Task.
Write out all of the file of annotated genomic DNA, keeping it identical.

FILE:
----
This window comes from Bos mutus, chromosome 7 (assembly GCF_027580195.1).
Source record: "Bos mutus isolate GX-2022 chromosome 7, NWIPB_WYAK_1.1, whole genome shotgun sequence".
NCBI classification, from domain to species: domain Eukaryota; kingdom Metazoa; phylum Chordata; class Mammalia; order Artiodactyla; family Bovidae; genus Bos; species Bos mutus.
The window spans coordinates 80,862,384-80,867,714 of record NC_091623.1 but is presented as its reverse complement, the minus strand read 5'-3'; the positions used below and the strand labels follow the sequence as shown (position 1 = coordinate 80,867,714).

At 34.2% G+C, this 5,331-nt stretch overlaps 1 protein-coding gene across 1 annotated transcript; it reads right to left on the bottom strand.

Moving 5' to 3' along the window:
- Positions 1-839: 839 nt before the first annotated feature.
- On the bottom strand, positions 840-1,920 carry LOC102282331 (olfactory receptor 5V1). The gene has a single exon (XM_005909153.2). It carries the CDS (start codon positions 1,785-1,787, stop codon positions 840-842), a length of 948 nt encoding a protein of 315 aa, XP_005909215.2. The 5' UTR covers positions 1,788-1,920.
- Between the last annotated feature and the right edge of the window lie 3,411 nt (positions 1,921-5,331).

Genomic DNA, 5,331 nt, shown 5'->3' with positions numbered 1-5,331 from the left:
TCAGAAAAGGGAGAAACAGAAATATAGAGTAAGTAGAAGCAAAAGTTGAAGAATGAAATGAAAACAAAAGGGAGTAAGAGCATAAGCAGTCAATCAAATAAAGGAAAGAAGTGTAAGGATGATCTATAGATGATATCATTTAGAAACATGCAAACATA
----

This window comes from Bos mutus, chromosome 7 (assembly GCF_027580195.1).
Source record: "Bos mutus isolate GX-2022 chromosome 7, NWIPB_WYAK_1.1, whole genome shotgun sequence".
NCBI classification, from domain to species: domain Eukaryota; kingdom Metazoa; phylum Chordata; class Mammalia; order Artiodactyla; family Bovidae; genus Bos; species Bos mutus.
The window spans coordinates 80,862,384-80,867,714 of record NC_091623.1 but is presented as its reverse complement, the minus strand read 5'-3'; the positions used below and the strand labels follow the sequence as shown (position 1 = coordinate 80,867,714).

At 34.2% G+C, this 5,331-nt stretch overlaps 1 protein-coding gene across 1 annotated transcript; it reads right to left on the bottom strand.

Moving 5' to 3' along the window:
- Positions 1-839: 839 nt before the first annotated feature.
- On the bottom strand, positions 840-1,920 carry LOC102282331 (olfactory receptor 5V1). The gene has a single exon (XM_005909153.2). It carries the CDS (start codon positions 1,785-1,787, stop codon positions 840-842), a length of 948 nt encoding a protein of 315 aa, XP_005909215.2. The 5' UTR covers positions 1,788-1,920.
- Between the last annotated feature and the right edge of the window lie 3,411 nt (positions 1,921-5,331).

Genomic DNA, 5,331 nt, shown 5'->3' with positions numbered 1-5,331 from the left:
TCAGAAAAGGGAGAAACAGAAATATAGAGTAAGTAGAAGCAAAAGTTGAAGAATGAAATGAAAACAAAAGGGAGTAAGAGCATAAGCAGTCAATCAAATAAAGGAAAGAAGTGTAAGGATGATCTATAGATGATATCATTTAGAAACATGCAAACATA